Posted September 15, 2015
So here we are: Legislation that would end America’s 40-year-old ban on the export of domestic crude oil is moving through Congress – and better, there’s bipartisan momentum behind it.
Resistance to lifting the crude exports ban has no credible footholds – reflecting the breadth of the economic analysis supporting exports. There’s also the realization by most Americans that our country’s ongoing energy revolution has pretty much dashed the 1970s-era justifications for excluding American energy from the global marketplace, where it could be positively affecting global crude markets, stimulating production here at home and providing real energy aid to America’s allies.
Posted September 15, 2015
Join us Tuesday morning for a live event from Washington, D.C., that will explore the impacts of America’s crude oil exports ban on our economy, national security, foreign policy, the environment, consumers and more.
The event, hosted by National Journal and sponsored by API, is scheduled to begin at 8:45 a.m. API President and CEO Jack Gerard will introduce the event, followed by remarks from U.S. Sens. Heidi Heitkamp and John Hoeven, both of North Dakota, and Ed Markey of Massachusetts.
Posted September 10, 2015
An important step forward this week for legislation to end America’s outdated, 1970s-era ban on domestic oil exports: passage of the bill by a U.S. House subcommittee. Next a full committee vote and, perhaps before too long, a vote by the entire House. Yet, challenges remain.
No doubt the full Energy and Commerce Committee debate will be more vigorous. But that doesn’t diminish this week’s historic progress on lifting the export ban – a true relic from America’s energy past. “This has been a long day coming,” said Rep. Joe Barton of Texas, the bill’s author.
As Barton explained, we’re at this point largely because of America’s energy revolution – the surge in domestic oil and natural gas production resulting from American innovation, technology, shale reserves and hydraulic fracturing and horizontal drilling.
Posted September 9, 2015
API has a pair of new ads that drive home the economic and national security reasons for lifting America’s 1970s-era ban on exporting domestic crude oil.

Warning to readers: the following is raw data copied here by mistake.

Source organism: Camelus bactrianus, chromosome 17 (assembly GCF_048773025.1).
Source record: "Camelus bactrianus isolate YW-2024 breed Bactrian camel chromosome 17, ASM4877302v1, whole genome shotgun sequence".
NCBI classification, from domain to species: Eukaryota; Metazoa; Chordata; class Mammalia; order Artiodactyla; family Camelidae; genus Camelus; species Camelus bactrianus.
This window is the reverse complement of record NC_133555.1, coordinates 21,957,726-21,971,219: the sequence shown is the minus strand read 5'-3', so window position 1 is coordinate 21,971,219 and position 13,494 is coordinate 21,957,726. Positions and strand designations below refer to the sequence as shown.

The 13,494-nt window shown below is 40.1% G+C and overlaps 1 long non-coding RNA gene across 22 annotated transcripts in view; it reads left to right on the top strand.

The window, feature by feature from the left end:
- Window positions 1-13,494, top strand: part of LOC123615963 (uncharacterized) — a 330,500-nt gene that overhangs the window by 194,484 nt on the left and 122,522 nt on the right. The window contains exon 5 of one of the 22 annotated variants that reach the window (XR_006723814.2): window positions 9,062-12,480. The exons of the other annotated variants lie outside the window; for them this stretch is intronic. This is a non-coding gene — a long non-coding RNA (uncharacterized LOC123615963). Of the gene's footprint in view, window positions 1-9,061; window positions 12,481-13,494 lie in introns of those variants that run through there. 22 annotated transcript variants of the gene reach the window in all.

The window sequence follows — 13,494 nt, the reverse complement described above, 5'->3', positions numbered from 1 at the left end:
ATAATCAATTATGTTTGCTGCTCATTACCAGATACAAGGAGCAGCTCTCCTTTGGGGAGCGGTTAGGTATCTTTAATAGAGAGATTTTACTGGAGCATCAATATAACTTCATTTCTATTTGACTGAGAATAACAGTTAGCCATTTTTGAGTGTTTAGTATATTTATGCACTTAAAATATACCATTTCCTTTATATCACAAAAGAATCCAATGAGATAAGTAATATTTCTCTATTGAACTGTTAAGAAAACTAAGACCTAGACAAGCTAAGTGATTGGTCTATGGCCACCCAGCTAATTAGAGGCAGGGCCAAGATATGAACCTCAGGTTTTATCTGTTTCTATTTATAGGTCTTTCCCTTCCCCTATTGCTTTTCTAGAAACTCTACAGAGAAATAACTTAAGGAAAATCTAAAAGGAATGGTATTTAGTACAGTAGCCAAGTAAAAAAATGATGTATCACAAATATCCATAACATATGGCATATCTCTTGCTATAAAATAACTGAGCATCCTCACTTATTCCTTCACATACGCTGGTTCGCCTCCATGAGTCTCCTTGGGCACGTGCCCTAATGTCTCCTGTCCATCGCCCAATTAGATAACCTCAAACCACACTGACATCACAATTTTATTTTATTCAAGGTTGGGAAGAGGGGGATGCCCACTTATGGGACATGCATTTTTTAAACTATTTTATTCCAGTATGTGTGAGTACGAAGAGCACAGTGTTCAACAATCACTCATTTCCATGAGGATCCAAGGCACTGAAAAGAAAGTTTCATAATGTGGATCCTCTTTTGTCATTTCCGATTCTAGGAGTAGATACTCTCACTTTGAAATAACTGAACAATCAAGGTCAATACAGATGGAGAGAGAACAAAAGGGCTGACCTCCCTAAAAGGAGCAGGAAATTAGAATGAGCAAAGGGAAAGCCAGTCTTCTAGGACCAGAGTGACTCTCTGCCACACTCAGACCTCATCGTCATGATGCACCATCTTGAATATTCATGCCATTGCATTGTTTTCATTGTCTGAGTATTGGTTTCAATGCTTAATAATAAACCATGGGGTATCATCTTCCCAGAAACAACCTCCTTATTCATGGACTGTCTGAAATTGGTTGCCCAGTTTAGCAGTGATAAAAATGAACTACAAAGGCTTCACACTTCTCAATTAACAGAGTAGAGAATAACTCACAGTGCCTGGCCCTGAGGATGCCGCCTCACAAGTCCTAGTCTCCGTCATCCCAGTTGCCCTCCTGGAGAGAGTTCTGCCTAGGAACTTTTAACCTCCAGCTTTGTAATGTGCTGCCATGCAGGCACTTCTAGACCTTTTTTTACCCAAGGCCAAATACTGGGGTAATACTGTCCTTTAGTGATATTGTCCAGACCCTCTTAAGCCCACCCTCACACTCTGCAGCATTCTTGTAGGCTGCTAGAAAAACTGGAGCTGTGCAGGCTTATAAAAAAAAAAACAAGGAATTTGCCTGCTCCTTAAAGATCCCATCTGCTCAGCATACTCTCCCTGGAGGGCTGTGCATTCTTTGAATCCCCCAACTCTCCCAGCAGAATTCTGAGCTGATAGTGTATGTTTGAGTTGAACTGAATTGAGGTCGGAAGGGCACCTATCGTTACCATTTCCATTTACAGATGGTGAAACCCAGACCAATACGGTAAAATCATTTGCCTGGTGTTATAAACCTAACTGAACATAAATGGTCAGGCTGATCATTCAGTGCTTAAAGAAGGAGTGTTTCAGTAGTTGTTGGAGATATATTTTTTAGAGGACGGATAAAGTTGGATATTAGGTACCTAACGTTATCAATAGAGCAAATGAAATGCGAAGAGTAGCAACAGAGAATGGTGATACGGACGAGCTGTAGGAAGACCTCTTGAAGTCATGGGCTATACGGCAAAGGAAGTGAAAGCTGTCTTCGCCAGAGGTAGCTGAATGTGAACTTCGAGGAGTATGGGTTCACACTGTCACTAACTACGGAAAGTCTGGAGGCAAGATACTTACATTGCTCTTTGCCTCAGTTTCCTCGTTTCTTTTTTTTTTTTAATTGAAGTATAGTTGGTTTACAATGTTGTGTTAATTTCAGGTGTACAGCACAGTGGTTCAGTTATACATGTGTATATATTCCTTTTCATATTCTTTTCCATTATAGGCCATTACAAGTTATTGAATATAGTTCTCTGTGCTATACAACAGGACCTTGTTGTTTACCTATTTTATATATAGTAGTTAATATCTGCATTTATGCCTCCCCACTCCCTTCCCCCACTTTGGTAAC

The television and online campaign launched this week in a dozen states – including Colorado, Florida, Illinois, Pennsylvania and Virginia – and the District of Columbia. The campaign is part of a broader push emphasizing the importance of updating U.S. energy policies to reflect America’s rise as a global energy superpower.
Posted September 8, 2015
It looks like last week’s U.S. Energy Information Administration (EIA) report pointing out the benefits of exporting domestic crude oil is pushing Washington policymakers closer to ending the 1970s-era ban on exports. McClatcheyDC reports:
Momentum is growing to lift the 40-year ban on exporting U.S. oil to foreign nations, with a federal report concluding that doing so wouldn’t raise gasoline prices. Congress could vote on proposals when it returns from its summer vacation after Labor Day. Rep. Joe Barton, R-Texas, said he has “green lights” from the House Republican leadership, and is confident the House will pass a bill on ending the ban this fall. “It is up to this Congress to examine the issue and move towards a better policy that reflects the reality of America today, not the America of 1975,” Barton said in an email.
It may be that EIA’s report marks “critical mass” in terms of how much research backing crude exports is needed to move the needle in Washington – saying, as a number of previous studies projected – that exporting U.S. oil won’t negatively affect consumers and will spur domestic production. EIA’s report addresses the White House’s chief concern, about the impact of a policy change on U.S. energy prices. And this week an important House subcommittee is scheduled to vote on legislation that would lift the export ban.
Posted September 1, 2015
Some quick points from the new crude oil exports study from the U.S. Energy Information Administration (EIA):
First, like a series of other studies before it, EIA’s study finds that lifting America’s 1970s-era ban on exporting domestic crude oil would not negatively affect U.S. consumers. EIA says: